Okay friends, writing about my water breaking in the middle of the night and not understanding what was happening brings me to a hard question. Why didn't I go to the hospital when I knew something was wrong? Do you know what I did instead? I got up at 6 am and I went into my classroom to make sub plans; with a pad on, because water was still leaking out of me. Going in to make sub plans is what I thought I had to do, and I did it. There is a lot to unpack here, and I think it leads to some universal struggles that we all face.
First, why didn't I go to the hospital?
The first time I bumped up against this question was when I had begun writing the "Levi story" again with vigor in 2014. I was workshopping it with a group of other writers. My fellow writers were upset. Why was "the character" so passive? Why didn't she do something??? Why didn't she go get help? In that moment, faced with real people questioning me, I suddenly saw past what all the medical people had told me: that there was nothing I could have done differently. There WAS something I could have done differently. I could have gone into the hospital the night before. They could have given me antibiotics. Maybe Levi could have lived. I had literally never seen this option before.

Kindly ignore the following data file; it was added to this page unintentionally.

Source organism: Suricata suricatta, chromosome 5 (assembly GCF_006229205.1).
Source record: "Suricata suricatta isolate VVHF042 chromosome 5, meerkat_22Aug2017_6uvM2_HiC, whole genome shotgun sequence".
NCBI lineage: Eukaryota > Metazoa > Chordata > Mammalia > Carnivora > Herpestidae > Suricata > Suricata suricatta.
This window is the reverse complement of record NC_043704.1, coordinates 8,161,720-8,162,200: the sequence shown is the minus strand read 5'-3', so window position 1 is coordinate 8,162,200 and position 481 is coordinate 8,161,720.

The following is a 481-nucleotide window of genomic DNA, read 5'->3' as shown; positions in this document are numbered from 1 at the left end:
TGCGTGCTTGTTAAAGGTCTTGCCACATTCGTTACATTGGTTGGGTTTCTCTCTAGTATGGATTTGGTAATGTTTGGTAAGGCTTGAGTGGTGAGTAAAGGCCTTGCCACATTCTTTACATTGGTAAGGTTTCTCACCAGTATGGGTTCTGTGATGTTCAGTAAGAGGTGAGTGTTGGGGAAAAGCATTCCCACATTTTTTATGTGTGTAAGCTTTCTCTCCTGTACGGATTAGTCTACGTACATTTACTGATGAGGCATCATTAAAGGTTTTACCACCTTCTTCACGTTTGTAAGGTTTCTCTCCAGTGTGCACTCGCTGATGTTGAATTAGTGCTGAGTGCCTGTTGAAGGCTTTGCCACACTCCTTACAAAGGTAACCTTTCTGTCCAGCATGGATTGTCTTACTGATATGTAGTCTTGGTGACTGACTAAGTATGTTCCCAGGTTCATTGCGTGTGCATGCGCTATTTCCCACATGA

My skin went cold and my heart stopped that morning as I listened to the writerly feedback. I suddenly saw myself in a new way. A terrifyingly new way. I saw my smallness. My scared, passive inaction and self-doubt. And the consequences of those things. Our writing circle was in my own house that day. We were sitting around my own dining room table when I got slapped in the face by this new image of myself.
After that meeting, I mysteriously and suddenly got Very Busy. So busy! There was absolutely no time in my life to write. My schedule filled and overflowed and I could no longer meet with this writing group. I no longer cared about them anyway. My heart had hardened. My defenses were up. I didn't like them anymore and I was certain they didn't like me either. The writing had become like a hot coal that burned my hand. I threw it away, far far away from myself, and left it alone on the ground to smolder out and die. I couldn't deal.
So now as I return to writing the story again years later, I face this question sitting there still. Why didn't I go to the hospital when I felt that something was wrong? It feels important.
I'm unpacking it. Digging around a bit. It boils down to this: I didn't know how to follow my gut instinct yet. I didn't trust my knowing.
I have typed, deleted, typed, changed, deleted. But here are the places I feel heat:
1. It's a powerful thing when a doctor or an an authority figure tells us what to do.
Listening to an authority figure. Something to dig around for in here. Giving my power away to people all the time. I still do this without even noticing it.
Still, I could have gone in. I didn’t even need to call.
2. I felt afraid to be the over-emotional, hysterical woman demanding undue attention on herself, with everyone rolling their eyes at her behind her back. I was actually worried about being a bother to the emergency doctors. That they would say, “Oh, this poor, naive pregnant woman wasting our time.” There is something to dig around for here, too.